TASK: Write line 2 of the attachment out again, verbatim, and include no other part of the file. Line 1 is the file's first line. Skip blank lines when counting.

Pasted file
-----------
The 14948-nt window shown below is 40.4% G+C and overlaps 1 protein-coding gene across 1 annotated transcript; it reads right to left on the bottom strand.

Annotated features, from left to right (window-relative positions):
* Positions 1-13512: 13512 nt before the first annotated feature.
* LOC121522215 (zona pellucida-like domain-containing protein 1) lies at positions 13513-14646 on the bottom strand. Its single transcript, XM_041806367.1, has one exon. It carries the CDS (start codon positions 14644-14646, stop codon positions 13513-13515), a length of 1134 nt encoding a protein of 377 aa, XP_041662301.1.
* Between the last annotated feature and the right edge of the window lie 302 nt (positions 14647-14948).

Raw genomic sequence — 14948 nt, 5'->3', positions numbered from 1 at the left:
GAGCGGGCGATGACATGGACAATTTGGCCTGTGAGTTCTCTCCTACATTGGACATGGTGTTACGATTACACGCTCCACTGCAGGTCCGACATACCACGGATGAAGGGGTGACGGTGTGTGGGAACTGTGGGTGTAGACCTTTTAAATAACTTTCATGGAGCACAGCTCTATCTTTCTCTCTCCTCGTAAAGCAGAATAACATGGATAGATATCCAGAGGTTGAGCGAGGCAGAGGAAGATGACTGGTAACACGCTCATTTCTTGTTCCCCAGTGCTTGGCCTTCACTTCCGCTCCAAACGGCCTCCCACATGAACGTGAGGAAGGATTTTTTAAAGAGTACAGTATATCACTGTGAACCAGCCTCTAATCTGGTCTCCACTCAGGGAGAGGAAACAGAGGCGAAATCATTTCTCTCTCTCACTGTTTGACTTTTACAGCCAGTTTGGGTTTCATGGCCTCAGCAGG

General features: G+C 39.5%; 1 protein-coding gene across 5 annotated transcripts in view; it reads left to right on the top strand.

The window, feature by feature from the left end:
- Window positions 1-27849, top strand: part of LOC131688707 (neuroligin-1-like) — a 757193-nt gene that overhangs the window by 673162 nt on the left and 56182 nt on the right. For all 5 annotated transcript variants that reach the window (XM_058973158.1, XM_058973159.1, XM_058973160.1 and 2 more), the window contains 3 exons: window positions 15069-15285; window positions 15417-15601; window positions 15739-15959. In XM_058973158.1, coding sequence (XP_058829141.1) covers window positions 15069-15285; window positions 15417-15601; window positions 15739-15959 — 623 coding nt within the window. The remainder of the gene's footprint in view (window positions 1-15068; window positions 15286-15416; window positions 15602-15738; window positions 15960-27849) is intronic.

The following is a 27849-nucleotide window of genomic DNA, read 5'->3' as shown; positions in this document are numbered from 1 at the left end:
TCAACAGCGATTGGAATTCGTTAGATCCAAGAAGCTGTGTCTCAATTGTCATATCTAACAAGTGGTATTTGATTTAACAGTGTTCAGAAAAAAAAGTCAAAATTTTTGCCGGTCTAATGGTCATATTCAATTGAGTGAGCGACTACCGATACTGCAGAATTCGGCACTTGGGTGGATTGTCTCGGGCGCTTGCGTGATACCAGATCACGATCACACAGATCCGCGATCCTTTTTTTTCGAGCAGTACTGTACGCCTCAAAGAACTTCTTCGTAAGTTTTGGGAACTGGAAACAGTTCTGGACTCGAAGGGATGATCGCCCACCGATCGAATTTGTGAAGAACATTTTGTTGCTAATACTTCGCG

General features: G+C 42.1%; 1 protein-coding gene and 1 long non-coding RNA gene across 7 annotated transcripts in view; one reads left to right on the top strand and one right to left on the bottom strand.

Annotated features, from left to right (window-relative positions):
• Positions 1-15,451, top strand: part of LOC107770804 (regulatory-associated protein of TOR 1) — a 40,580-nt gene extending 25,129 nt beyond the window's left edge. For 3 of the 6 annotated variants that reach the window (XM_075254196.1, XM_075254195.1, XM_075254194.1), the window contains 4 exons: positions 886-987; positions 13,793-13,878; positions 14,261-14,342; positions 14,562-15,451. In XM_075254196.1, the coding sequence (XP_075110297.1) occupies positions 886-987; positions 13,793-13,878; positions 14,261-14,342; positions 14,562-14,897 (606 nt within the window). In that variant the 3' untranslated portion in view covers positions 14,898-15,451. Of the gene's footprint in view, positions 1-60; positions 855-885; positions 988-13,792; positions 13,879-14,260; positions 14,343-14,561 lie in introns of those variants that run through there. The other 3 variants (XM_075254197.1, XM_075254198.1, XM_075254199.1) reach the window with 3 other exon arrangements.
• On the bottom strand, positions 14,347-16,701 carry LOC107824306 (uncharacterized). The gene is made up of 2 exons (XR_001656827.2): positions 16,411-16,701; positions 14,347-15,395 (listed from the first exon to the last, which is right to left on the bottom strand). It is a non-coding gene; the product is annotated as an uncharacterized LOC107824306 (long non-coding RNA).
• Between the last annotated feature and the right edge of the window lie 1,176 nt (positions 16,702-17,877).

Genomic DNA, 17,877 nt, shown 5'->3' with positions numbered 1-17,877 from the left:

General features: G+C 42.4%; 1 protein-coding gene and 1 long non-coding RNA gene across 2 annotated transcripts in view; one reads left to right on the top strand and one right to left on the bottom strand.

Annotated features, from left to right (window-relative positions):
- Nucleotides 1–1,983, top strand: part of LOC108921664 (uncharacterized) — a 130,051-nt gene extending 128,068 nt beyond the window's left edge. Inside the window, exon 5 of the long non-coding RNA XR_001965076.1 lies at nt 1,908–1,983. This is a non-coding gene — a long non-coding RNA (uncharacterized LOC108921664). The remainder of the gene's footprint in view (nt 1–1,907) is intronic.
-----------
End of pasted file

Annotated features, from left to right (window-relative positions):